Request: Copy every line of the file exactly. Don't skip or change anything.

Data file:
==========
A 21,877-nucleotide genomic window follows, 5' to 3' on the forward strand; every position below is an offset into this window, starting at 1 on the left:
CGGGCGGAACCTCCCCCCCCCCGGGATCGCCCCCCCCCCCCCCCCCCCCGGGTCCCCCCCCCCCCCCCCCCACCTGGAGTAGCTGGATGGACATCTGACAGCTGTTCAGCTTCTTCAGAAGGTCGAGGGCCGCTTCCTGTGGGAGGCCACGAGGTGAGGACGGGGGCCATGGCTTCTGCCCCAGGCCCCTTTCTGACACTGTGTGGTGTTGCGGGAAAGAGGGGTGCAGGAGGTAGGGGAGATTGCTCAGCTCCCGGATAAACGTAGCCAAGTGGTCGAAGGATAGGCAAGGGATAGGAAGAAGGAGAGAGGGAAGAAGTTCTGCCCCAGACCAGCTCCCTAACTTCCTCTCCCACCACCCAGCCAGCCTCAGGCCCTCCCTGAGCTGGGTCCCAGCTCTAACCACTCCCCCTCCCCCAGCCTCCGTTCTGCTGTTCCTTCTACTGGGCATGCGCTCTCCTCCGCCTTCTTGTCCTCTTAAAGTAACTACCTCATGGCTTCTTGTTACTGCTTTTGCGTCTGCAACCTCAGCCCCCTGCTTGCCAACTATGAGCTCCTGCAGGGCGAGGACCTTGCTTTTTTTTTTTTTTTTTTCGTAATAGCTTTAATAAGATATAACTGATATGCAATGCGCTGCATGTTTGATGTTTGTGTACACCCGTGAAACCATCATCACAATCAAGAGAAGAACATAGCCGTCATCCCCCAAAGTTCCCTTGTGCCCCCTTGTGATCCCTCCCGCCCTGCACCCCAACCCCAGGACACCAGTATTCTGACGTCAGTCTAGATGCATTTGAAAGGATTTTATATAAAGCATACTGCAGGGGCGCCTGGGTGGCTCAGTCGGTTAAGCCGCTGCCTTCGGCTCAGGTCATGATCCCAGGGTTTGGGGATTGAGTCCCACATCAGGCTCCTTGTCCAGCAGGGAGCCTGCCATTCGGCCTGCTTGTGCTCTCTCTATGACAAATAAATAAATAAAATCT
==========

A 21,877-nucleotide genomic window follows, 5' to 3' on the forward strand; every position below is an offset into this window, starting at 1 on the left:
CGGGCGGAACCTCCCCCCCCCCGGGATCGCCCCCCCCCCCCCCCCCCCCGGGTCCCCCCCCCCCCCCCCCCACCTGGAGTAGCTGGATGGACATCTGACAGCTGTTCAGCTTCTTCAGAAGGTCGAGGGCCGCTTCCTGTGGGAGGCCACGAGGTGAGGACGGGGGCCATGGCTTCTGCCCCAGGCCCCTTTCTGACACTGTGTGGTGTTGCGGGAAAGAGGGGTGCAGGAGGTAGGGGAGATTGCTCAGCTCCCGGATAAACGTAGCCAAGTGGTCGAAGGATAGGCAAGGGATAGGAAGAAGGAGAGAGGGAAGAAGTTCTGCCCCAGACCAGCTCCCTAACTTCCTCTCCCACCACCCAGCCAGCCTCAGGCCCTCCCTGAGCTGGGTCCCAGCTCTAACCACTCCCCCTCCCCCAGCCTCCGTTCTGCTGTTCCTTCTACTGGGCATGCGCTCTCCTCCGCCTTCTTGTCCTCTTAAAGTAACTACCTCATGGCTTCTTGTTACTGCTTTTGCGTCTGCAACCTCAGCCCCCTGCTTGCCAACTATGAGCTCCTGCAGGGCGAGGACCTTGCTTTTTTTTTTTTTTTTTTCGTAATAGCTTTAATAAGATATAACTGATATGCAATGCGCTGCATGTTTGATGTTTGTGTACACCCGTGAAACCATCATCACAATCAAGAGAAGAACATAGCCGTCATCCCCCAAAGTTCCCTTGTGCCCCCTTGTGATCCCTCCCGCCCTGCACCCCAACCCCAGGACACCAGTATTCTGACGTCAGTCTAGATGCATTTGAAAGGATTTTATATAAAGCATACTGCAGGGGCGCCTGGGTGGCTCAGTCGGTTAAGCCGCTGCCTTCGGCTCAGGTCATGATCCCAGGGTTTGGGGATTGAGTCCCACATCAGGCTCCTTGTCCAGCAGGGAGCCTGCCATTCGGCCTGCTTGTGCTCTCTCTATGACAAATAAATAAATAAAATCT